Helminths, for example, which are parasitic worms that infect mammals, can promote viral replication by both inhibiting the antiviral effects of the cytokine interferon-γ (IFNγ) and by inducing production of the cytokine interleukin-4 (IL-4), both of which culminate in reactivation of the murine γ-herpesvirus infection (6). The helminth likewise activates the transcription factor Stat6, which elicits downstream changes that induce viruses to move from a latency phase to active infection (6). In this instance, the virus senses and responds to the immunological milieu of the host, which is influenced by the helminth.
Norovirus, the most prevalent cause of acute infectious gastroenteritis, is another example of a virus that can latently infect the human intestine (22). In fact, norovirus is present in 21% of people with immune deficiencies and is asymptomatically shed in the feces of 3-17% of humans, which can lead to the chronic norovirus epidemics (23).
Norovirus represents another example of a transkingdom interaction, as the bacterial microbiota in the gut can foster viral persistence of this viral subtype. This phenomenon was demonstrated by an experiment where antibiotic administration, which presumably decimated the microbiota, prevented persistent murine norovirus (MNoV) infection (24). However, restoration of the microbiota with a fecal transplant reversed the inhibition of persistent intestinal norovirus infection and led to viral reactivation in the lymph nodes, ileum, and colon as well as viral shedding in the stool (24).
The enteric microbiota, at a mechanistic level, can perpetuate the infectivity of viruses by “the direct facilitation of viral infection, including bacterial stabilization of viral particles and the facilitation of viral attachment to host target cells; and the indirect skewing of the antiviral immune response in a manner that promotes viral infection” (25, p. 197).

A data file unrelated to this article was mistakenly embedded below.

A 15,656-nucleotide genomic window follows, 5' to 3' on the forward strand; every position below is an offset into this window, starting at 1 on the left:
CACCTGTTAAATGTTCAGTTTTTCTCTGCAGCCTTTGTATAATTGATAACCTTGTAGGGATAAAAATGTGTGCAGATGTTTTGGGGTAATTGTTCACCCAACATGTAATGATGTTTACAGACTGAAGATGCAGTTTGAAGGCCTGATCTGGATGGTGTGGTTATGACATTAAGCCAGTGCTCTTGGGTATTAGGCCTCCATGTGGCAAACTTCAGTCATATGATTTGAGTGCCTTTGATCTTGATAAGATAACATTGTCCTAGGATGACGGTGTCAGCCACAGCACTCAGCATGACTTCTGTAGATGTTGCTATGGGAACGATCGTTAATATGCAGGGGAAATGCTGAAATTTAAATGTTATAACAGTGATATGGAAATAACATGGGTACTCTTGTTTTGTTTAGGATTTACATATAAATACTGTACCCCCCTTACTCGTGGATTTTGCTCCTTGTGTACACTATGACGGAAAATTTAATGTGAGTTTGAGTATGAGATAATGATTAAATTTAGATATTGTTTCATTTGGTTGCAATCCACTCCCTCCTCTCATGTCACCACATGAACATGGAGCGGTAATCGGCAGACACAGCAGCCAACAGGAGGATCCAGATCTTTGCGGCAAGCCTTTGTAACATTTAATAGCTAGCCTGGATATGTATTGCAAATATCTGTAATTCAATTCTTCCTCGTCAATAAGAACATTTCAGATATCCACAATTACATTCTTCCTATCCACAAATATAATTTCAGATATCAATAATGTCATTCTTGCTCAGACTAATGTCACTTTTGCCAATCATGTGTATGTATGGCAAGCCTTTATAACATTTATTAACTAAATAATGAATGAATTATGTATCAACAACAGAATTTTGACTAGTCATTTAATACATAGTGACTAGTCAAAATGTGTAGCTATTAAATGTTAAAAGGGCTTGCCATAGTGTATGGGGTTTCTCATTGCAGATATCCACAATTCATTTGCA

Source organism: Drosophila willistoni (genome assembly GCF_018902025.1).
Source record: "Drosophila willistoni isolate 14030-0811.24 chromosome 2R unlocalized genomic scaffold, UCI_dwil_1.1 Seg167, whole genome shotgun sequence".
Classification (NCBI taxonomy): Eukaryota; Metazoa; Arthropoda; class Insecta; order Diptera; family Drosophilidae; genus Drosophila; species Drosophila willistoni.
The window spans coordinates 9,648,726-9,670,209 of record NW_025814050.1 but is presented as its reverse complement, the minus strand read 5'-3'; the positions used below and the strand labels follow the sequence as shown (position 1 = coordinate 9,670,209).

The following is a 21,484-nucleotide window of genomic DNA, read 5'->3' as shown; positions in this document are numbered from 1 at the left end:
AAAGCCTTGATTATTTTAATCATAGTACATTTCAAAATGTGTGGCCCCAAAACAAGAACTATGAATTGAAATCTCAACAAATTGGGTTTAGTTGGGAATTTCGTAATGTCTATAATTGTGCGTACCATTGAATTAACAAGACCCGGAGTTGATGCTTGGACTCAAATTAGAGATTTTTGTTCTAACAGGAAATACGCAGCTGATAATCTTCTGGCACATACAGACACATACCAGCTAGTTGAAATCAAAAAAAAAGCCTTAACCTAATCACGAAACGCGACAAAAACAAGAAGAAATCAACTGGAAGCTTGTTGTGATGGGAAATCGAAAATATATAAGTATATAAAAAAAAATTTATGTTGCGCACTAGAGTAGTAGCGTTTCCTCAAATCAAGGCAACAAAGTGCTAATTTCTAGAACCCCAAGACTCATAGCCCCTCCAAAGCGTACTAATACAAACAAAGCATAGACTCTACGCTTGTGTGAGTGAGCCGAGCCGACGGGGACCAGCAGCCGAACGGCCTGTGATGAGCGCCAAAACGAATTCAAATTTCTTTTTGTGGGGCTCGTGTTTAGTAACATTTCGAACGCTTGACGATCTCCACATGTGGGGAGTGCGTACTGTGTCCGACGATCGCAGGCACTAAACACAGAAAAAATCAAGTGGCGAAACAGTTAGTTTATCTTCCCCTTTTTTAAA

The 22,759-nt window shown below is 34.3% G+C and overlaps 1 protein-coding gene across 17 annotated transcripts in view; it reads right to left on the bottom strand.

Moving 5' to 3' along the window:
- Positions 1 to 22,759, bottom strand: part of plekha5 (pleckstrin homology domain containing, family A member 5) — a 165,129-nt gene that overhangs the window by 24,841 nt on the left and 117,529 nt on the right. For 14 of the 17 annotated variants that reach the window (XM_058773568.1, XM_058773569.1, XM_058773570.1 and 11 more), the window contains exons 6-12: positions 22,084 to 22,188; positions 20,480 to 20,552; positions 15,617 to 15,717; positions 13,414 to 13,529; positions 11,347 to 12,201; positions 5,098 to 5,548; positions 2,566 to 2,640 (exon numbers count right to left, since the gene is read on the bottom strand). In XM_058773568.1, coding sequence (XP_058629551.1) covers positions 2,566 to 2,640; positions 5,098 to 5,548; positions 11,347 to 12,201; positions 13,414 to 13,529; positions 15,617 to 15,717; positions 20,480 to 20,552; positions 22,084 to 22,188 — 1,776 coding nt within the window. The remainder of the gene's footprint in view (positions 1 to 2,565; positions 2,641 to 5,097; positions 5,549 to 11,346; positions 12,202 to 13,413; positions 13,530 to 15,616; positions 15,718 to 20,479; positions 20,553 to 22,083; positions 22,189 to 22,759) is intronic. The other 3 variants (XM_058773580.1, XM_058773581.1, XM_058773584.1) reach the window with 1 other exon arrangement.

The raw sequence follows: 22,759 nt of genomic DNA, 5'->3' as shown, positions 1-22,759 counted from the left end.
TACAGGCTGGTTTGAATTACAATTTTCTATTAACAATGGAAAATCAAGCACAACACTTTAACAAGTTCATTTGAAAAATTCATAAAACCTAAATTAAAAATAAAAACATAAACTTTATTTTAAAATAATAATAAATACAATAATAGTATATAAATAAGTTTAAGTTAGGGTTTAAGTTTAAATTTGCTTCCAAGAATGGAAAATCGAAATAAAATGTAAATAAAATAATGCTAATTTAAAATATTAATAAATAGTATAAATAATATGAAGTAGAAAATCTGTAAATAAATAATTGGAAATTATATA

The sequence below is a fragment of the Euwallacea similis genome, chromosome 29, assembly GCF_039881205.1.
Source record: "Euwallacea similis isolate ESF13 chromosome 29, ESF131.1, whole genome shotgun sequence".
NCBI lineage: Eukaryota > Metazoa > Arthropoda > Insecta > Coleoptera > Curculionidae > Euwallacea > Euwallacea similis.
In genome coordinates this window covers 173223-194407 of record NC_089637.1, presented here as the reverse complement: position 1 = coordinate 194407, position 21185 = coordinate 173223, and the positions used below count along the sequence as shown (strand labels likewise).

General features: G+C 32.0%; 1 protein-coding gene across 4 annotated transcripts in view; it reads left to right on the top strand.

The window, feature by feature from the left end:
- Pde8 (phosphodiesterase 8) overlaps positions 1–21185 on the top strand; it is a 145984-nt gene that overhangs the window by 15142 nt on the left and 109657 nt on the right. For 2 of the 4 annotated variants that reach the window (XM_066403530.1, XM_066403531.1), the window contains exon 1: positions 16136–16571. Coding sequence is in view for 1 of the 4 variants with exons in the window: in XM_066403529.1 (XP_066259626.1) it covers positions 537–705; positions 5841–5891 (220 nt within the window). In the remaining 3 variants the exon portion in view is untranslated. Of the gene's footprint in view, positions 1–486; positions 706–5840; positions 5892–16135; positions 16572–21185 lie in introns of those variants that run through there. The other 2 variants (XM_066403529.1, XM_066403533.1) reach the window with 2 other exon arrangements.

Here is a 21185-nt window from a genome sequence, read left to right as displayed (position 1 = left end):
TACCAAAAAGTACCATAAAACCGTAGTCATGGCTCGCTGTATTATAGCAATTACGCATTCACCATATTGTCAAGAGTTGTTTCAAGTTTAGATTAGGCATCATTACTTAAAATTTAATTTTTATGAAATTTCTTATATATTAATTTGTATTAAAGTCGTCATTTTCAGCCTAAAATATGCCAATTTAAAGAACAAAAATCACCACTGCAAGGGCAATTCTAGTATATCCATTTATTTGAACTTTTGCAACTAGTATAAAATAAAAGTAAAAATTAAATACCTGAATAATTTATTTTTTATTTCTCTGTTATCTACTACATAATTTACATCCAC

The effect of the microbiota on the viral infection, however, is mediated by the host immune system, and certain immune-related genes are required for the antibiotic-mediated suppression of the viral response. This is illustrated by data showing that with mice who were genetically manipulated to be deficient in certain genes, such as interferon-gamma, the antibiotics had no effect on decreasing viral persistence (24). Interferon-lambda, or type III interferon, a cytokine which is used to treat hepatitis C in humans, can both prevent establishment of persistent infection with intestinal norovirus and can cure persistent viral infection (26).
These examples represent evolutionarily conserved interactions between organisms of divergent kingdoms, such as bacteria and parasites, along with host molecules such as interferon, which influence the infectivity of chronic viruses.
Virome Alterations are Related to Autoimmune and Inflammatory Diseases
In a multi-center clinical study, researchers analyzed the viromes of cohorts with inflammatory bowel disease (IBD) compared to household controls (27). It is well-established that patients with Crohn’s disease and ulcerative colitis have diminished species richness and phylogenetic diversity in their gut microflora compared to healthy cohorts (27). However, when their viromes were sequenced, increased numbers of bacteriophages, or viruses that infect and multiply within bacteria, were found in the IBD populations (27).